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Angular momentum

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5hot6un

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As a layman, I have always been fascinated by magnetism, gravity, and angular momentum.

Where does AM fit in physics? Is it fully understood or are the mysteries? Does it effect space-time at all. Does a fast spinning star warp space-time more or less than a star of the same mass spinning slower? Would a clock on the outer edge of a fast spinning top keep different time than a clock in the center of the same top? Is it possible that matter is just energy trapped in some a gyroscopic state? What happens to a magnetic field that is spun at super high speed?
 
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emperor_of_localgroup

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5hot6un":3p28ptdu said:
As a layman, I have always been fascinated by magnetism, gravity, and angular momentum.
Where does AM fit in physics? Is it fully understood or are the mysteries? Does it effect space-time at all. Does a fast spinning star warp space-time more or less than a star of the same mass spinning slower? Would a clock on the outer edge of a fast spinning top keep different time than a clock in the center of the same top? Is it possible that matter is just energy trapped in some a gyroscopic state? What happens to a magnetic field that is spun at super high speed?
I'm not a layman, but I'm still fascinated by 'motion'. Why do things move? what is 'force'? Well, that's another story, another thread.

I'm surprised no one has attempted to answer your question which I think is important. I'll try what I know, some experts in mechanics or atomic physics can always step in and educate me also.

If a mass warps space-time, then angular momentum must have some effect on warping. In physics angular momentum is defined as I*w ( I times omega) or (moment of Inertia, 'I')*(angular velocity, w).

But the interesting thing is 'I' (moment of inertia, some books also use the term 'rotational inertia') depends on the mass of the object. In fact in some places of physics 'mass' can be replaced with 'rotational inertia' when motion is circular as opposed to linear. One example comes to my mind is kinetic energy, for linear motion it is (1/2)mv^2, and for rotational motion it is (1/2)Iw^2. Here v is linear veolicty, w is angular velocity. But note that mass m is replaced by I, rotational inertia.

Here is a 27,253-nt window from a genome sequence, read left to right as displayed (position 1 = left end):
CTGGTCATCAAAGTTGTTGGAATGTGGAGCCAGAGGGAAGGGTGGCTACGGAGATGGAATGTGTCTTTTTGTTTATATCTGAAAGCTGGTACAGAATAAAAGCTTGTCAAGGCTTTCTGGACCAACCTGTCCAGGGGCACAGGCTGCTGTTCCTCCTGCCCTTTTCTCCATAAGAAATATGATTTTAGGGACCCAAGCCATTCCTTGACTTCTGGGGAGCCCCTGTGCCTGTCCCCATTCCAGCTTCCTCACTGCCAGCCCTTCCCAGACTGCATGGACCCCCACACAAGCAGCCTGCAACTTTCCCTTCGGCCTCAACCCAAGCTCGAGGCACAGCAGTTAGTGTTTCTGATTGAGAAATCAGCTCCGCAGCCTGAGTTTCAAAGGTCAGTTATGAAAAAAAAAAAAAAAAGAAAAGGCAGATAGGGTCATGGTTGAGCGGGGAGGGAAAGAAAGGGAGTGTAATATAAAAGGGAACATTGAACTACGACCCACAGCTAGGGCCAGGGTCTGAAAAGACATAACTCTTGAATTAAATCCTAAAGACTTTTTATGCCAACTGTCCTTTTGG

If mass and rotational inertia are in some way equivalent , I can see why angular momentum can also have effect on space-time warping. But I do not know exactly how much and in what way.

The intersting thing about angular momentum is its conservation property, total angular momentum of a system must remain the same after the system undergoes a change. That is also the property astronomers use to explain spinning and mass of a distant stars. If a star shrinks but mass remains the same, its spinning speed will increase, because its angular momentum must remain the same as before it started shrinking. By shrinking star's 'I' gets lower, therefore speed 'w' must go higher.

So, my final comment is , yes, I see an effect of angular momentum on warping of space time, if we go Einstein's way.
 
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MeteorWayne

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I'm not sure, but I believe the proper term for that in Einstein's world is "Frame Dragging" which has been confirmed.
 
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5hot6un

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I have often wondered if AM explains space disk formations. Maybe it does and I just don't know. Don't the rings of Saturn exist at a 90 degree angle to the spinning axis? What about the Milky Way disk? Is it perpendicular to the spin of the central black hole? I think it is. Does Science know?

Thanks for the great replies! I'm off to Google Frame Dragging. :)
 
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MeteorWayne

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No, all the visible rings of Saturn are aligned with the equator. The only exception is a newly discovered very faint and spare ring that is created by one of the outer moons that is in a highly inclined retrograde orbit, so the ring is as well.
 
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